Understand the Different Types of Pageant Interviews
Since each pageant system has its own pageant interview format and focuses on the unique qualities that system is seeking in its winner, contestants need to understand the differences. A pageant interview in the Miss America scholarship system, which emphasizes interview, platform and talent, is very different from a Miss USA pageant interview, which emphasizes personality, charm, and charisma.
For example, since Miss Teenage America travels the country as a spokesperson for teenagers and pageant sponsors, her public communication skills are crucial. “Miss Teenage America must be able to articulate well, represent teenagers at sponsoring companies, and carry on a conversation about what’s going on with today’s teenagers,” explains spokesperson Lori Moore. As such, judges evaluate finalists for “poise and public speaking ability” during a panel interview with experts on teenagers.
Miss America is recognized as a spokesperson for worthy causes ranging from AIDS education to preventing violence against women. Although she also mingles with the public constantly, the emphasis of her year of service is serving as a spokesperson for her official “platform.”
Marjorie Vincent spent her year addressing the tragedy of domestic violence, including speaking before state legislatures. Leanza Cornett achieved national recognition for her work on behalf of AIDS education. National and state titleholders give hundreds of speeches in a year, sometimes several speeches in one day.
Thus, the program’s press conference-style pageant interviews replicate the demands of the winner’s“year of service and reveal which contestants possess the knowledge, confidence, and communication skills to fulfill that responsibility.
Other pageants want a titleholder who is a people person with a vivacious, outgoing personality. Miss USA, for instance, has to be able to chat with everyone from hospitalized children to the celebrities she greets while handing out trophies at the People’s Choice awards.
The informal interviews help judges to see which contestants have that great rapport with people. “In Miss USA your interviews are one on one with each judge,” says Kati Fish, Miss Arkansas-USA 1993. “So it’s more of a casual conversation, ‘Tell me about yourself, the things you like to do, your likes and dislikes. Tell me about you as a person.’ As opposed to the Miss America system where it’s, ‘Tell me about your platform and your views on the world.’ I found the Miss USA system to be more relaxed.”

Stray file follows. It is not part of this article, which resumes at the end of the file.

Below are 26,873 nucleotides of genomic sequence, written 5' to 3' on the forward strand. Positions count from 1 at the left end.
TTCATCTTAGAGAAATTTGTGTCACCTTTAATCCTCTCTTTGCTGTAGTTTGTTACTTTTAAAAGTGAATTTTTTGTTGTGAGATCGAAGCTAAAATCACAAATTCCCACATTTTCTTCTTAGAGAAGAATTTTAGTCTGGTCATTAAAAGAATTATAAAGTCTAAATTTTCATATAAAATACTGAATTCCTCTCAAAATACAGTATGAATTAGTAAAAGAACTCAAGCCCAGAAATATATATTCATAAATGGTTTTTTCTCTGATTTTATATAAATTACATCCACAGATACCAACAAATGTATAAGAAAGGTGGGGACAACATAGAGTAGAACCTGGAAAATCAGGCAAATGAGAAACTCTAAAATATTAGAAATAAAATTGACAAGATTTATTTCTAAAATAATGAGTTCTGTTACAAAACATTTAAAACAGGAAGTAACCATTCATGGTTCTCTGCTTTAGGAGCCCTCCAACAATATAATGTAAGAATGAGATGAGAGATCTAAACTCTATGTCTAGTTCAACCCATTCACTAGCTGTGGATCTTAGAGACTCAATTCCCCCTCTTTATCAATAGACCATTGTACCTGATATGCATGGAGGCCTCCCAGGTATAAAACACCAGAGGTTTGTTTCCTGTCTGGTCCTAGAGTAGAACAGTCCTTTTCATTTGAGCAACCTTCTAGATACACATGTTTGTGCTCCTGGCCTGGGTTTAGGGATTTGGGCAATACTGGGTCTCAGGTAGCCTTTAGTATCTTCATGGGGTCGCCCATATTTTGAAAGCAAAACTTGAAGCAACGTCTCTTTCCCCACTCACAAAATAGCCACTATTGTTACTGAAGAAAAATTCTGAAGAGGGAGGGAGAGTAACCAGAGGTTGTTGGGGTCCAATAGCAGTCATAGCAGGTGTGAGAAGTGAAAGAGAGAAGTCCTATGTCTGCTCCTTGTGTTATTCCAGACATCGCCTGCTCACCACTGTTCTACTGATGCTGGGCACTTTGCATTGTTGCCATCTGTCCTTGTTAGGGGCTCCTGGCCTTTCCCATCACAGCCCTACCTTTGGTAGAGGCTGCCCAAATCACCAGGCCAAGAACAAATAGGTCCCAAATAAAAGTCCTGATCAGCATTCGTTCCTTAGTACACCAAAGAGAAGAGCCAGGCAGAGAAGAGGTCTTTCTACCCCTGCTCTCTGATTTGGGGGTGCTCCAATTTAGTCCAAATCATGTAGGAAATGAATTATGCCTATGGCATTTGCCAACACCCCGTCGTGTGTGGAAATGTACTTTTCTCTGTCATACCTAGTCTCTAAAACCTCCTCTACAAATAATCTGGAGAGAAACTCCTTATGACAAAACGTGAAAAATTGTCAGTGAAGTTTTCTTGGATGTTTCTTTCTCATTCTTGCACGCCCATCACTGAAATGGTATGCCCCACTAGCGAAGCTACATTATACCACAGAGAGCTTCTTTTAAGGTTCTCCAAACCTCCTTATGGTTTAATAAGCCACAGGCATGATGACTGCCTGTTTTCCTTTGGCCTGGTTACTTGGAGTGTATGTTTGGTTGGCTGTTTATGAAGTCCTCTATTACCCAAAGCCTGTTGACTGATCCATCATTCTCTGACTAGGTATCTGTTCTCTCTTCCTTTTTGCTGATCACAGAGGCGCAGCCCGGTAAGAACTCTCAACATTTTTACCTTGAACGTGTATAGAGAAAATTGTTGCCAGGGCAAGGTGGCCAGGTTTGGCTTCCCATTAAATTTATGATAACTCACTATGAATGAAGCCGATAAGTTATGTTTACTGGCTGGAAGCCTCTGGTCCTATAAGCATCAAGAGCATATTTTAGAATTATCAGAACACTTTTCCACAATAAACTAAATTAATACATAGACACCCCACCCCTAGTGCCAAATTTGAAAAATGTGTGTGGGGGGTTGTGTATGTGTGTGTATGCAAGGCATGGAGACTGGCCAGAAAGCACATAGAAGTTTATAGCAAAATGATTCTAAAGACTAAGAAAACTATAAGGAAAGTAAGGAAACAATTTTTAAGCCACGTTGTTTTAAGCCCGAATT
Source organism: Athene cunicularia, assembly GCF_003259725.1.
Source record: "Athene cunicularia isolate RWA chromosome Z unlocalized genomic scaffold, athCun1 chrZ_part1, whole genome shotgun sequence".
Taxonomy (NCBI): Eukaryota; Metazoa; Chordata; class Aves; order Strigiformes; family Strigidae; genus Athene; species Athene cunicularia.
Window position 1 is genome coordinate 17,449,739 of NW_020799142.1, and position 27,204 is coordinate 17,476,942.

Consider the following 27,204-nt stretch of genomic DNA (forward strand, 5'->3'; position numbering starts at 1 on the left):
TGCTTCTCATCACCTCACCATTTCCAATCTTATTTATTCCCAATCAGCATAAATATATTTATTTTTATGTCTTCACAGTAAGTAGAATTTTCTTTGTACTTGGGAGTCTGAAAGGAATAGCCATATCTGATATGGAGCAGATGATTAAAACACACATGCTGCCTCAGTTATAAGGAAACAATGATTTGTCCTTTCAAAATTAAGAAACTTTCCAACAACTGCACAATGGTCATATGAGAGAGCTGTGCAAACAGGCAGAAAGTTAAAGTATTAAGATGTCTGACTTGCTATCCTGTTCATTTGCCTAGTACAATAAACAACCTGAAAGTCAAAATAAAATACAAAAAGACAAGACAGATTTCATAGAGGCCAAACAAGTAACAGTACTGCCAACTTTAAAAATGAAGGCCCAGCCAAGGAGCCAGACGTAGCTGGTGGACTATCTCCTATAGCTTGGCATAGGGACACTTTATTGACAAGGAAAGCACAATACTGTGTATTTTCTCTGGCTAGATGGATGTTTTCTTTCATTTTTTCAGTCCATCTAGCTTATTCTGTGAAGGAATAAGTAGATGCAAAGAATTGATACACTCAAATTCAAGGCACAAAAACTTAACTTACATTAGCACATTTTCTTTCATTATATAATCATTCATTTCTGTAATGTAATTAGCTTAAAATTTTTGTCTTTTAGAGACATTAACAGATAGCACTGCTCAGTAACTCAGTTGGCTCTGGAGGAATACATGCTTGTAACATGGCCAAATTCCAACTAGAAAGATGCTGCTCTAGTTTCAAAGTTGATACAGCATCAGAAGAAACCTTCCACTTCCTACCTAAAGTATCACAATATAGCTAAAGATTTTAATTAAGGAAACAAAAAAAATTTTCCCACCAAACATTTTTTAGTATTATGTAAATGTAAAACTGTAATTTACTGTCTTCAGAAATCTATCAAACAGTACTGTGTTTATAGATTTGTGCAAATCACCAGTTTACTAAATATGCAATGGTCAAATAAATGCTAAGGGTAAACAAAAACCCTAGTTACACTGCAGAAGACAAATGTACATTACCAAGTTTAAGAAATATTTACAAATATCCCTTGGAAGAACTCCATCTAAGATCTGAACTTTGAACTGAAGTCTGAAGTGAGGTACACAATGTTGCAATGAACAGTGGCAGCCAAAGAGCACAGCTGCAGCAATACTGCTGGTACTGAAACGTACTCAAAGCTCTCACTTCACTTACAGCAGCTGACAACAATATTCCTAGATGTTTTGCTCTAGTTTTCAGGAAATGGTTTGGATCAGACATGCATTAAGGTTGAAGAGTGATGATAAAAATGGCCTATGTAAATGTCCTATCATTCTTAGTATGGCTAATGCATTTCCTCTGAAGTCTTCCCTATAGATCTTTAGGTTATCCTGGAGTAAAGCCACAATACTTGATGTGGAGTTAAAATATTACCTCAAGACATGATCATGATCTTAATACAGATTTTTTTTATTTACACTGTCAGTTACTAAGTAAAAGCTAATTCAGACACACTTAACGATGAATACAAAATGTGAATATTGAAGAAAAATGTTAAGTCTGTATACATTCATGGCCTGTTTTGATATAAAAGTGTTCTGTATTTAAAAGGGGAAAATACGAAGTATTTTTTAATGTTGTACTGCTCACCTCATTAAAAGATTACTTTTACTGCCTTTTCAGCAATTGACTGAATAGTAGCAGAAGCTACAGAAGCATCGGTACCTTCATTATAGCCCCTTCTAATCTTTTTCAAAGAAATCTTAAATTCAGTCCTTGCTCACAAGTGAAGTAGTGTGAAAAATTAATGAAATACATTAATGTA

Those conversational pageant interviews reflect the nature of Miss USA or Miss Teen USA’s reception-circuit reign. “In the Miss USA system it’s all celebrity judges,” Kati explains. “Those celebrities may be famous, but they’re not always personable or outgoing, so sometimes you have to carry the conversation. But that is exactly what Miss USA has to do, because she is around celebrities and she’s got to be able to relate to them. You have to be a completely charming hostess no matter what!”
Different Pageant Interview Formats
Pageant interviews can differ greatly depending upon the interview format used in a particular system. They include:
Many pageants, such as Miss Teen of America, and Miss Teenage America, conduct “panel interviews” where each contestant is interviewed by an entire panel of judges. The contestant is introduced and seated alone facing three to twelve judges, usually seated behind a conference table. Demanding panel interviews reveal if a girl can think on her feet, or in this case, her seat. Panel interviews usually count for 25 to 30 percent of preliminary judging.
Many pageants, including Miss USA, Miss Teen USA, Miss Universe, Mrs. America, and Miss Teen All American, conduct individual interviews where contestants talk with one judge at a time. After judges are seated at individual tables in a large room, contestants are brought in for one-on-one conversations with each judge. As a contestant ends an interview with one judge, she moves on to the next judge’s table until she has chatted with each judge privately. The format’s advantage is its less intimidating atmosphere. Such one-on-one interviews usually count for one-third of preliminary balloting.
Conference-style Pageant Interviews
The conference-style interview was introduced in the Miss America program in 1993, and is valued at 30 percent of preliminary scoring. It resembles a press conference, with the contestant standing at a speaker’s podium facing the judges (and a cameraman and television lights at state and national levels). As in a press conference, the young woman makes an opening statement about herself and then fields questions from the panel.
Whatever the format, the pageant interviews with judges are critical because they highlights the most important quality required of any titleholder during her reign — the ability to quickly create a positive impact everywhere she visits.
David Bartley, a respected pageant photographer who has worked with dozens of state and national titleholders, explains, “The winner has to be a young woman who can affect people — someone who can get off a plane, walk in a room, light it up, leave the room, get on a plane, and go do it all again someplace else,” he says. “That’s what it’s all about.”
And that’s what pageants interviews are intended to show.
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